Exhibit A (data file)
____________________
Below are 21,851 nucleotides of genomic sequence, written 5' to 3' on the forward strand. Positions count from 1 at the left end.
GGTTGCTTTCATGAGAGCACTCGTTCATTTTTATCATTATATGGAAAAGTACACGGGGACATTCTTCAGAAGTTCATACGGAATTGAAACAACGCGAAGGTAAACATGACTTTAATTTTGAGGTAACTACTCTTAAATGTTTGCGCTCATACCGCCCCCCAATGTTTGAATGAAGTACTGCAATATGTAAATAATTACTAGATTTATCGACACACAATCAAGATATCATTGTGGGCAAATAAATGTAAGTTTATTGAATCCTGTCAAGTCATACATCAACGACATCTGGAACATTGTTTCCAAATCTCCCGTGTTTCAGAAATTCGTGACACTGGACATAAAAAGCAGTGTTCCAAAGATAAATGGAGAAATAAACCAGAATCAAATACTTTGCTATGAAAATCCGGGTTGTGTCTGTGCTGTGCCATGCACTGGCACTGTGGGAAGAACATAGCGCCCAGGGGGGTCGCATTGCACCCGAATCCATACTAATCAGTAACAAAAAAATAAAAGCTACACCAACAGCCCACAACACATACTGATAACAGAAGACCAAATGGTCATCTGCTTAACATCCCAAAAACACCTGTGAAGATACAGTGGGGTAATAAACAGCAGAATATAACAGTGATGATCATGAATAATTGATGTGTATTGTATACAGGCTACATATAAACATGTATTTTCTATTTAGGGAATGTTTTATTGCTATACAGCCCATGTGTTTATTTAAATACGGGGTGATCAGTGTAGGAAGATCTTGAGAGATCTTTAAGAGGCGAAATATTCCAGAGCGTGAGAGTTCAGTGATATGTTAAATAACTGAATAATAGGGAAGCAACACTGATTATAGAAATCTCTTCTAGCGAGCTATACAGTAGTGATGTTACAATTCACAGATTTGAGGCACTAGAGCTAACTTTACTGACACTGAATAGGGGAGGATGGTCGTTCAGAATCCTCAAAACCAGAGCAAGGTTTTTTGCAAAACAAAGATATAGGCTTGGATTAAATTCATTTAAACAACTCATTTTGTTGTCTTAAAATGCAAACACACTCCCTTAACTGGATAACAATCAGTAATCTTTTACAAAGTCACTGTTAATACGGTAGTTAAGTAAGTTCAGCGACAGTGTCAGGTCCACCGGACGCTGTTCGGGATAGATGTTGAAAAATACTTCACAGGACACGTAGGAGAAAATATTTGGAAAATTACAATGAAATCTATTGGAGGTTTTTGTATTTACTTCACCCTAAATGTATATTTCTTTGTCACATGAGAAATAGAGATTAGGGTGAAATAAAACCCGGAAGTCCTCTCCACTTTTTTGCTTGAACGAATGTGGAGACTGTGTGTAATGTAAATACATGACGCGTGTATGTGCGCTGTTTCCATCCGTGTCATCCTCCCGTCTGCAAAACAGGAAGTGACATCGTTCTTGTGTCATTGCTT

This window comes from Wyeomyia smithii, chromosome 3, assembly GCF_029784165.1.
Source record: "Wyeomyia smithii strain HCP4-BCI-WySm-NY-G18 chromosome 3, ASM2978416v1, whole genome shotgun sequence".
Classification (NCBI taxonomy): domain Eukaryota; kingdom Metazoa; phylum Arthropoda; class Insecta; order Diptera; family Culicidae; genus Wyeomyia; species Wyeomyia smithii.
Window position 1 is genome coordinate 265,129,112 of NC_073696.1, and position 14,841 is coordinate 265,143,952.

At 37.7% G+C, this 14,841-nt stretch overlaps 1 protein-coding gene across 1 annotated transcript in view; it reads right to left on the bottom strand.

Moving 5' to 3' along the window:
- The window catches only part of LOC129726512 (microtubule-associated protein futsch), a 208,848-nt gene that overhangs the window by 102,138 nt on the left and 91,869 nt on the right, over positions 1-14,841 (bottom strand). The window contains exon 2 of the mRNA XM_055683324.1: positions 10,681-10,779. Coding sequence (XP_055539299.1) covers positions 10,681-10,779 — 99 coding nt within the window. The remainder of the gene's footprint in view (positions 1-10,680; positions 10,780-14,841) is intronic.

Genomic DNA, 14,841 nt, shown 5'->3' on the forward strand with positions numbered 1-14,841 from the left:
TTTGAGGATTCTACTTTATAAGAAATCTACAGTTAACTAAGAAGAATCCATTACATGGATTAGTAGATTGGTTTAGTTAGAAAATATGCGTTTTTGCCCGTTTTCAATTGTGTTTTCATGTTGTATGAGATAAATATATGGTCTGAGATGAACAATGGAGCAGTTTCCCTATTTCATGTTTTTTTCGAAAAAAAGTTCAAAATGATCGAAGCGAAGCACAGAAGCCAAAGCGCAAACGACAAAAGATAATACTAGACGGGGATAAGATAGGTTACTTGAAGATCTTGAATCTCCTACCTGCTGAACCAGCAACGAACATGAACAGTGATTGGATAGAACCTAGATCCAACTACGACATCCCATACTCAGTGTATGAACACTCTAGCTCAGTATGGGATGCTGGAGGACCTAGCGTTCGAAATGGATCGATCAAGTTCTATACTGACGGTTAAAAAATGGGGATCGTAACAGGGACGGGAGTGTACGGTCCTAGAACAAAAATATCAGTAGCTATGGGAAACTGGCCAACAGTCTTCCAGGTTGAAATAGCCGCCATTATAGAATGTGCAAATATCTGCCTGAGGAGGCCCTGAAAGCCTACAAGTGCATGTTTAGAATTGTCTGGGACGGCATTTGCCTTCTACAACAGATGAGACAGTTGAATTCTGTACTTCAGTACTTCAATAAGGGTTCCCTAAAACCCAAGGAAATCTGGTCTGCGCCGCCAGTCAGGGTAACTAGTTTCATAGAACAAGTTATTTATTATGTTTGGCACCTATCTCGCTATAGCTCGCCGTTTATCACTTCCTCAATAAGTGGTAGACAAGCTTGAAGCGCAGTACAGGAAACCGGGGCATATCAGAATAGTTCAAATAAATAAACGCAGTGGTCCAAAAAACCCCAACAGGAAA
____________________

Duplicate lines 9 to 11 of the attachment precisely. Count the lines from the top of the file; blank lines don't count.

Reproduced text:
- The window catches only part of LOC129726512 (microtubule-associated protein futsch), a 208,848-nt gene that overhangs the window by 102,138 nt on the left and 91,869 nt on the right, over positions 1-14,841 (bottom strand). The window contains exon 2 of the mRNA XM_055683324.1: positions 10,681-10,779. Coding sequence (XP_055539299.1) covers positions 10,681-10,779 — 99 coding nt within the window. The remainder of the gene's footprint in view (positions 1-10,680; positions 10,780-14,841) is intronic.

Genomic DNA, 14,841 nt, shown 5'->3' on the forward strand with positions numbered 1-14,841 from the left:
TTTGAGGATTCTACTTTATAAGAAATCTACAGTTAACTAAGAAGAATCCATTACATGGATTAGTAGATTGGTTTAGTTAGAAAATATGCGTTTTTGCCCGTTTTCAATTGTGTTTTCATGTTGTATGAGATAAATATATGGTCTGAGATGAACAATGGAGCAGTTTCCCTATTTCATGTTTTTTTCGAAAAAAAGTTCAAAATGATCGAAGCGAAGCACAGAAGCCAAAGCGCAAACGACAAAAGATAATACTAGACGGGGATAAGATAGGTTACTTGAAGATCTTGAATCTCCTACCTGCTGAACCAGCAACGAACATGAACAGTGATTGGATAGAACCTAGATCCAACTACGACATCCCATACTCAGTGTATGAACACTCTAGCTCAGTATGGGATGCTGGAGGACCTAGCGTTCGAAATGGATCGATCAAGTTCTATACTGACGGTTAAAAAATGGGGATCGTAACAGGGACGGGAGTGTACGGTCCTAGAACAAAAATATCAGTAGCTATGGGAAACTGGCCAACAGTCTTCCAGGTTGAAATAGCCGCCATTATAGAATGTGCAAATATCTGCCTGAGGAGGCCCTGAAAGCCTACAAGTGCATGTTTAGAATTGTCTGGGACGGCATTTGCCTTCTACAACAGATGAGACAGTTGAATTCTGTACTTCAGTACTTCAATAAGGGTTCCCTAAAACCCAAGGAAATCTGGTCTGCGCCGCCAGTCAGGGTAACTAGTTTCATAGAACAAGTTATTTATTATGTTTGGCACCTATCTCGCTATAGCTCGCCGTTTATCACTTCCTCAATAAGTGGTAGACAAGCTTGAAGCGCAGTACAGGAAACCGGGGCATATCAGAATAGTTCAAATAAATAAACGCAGTGGTCCAAAAAACCCCAACAGGAAA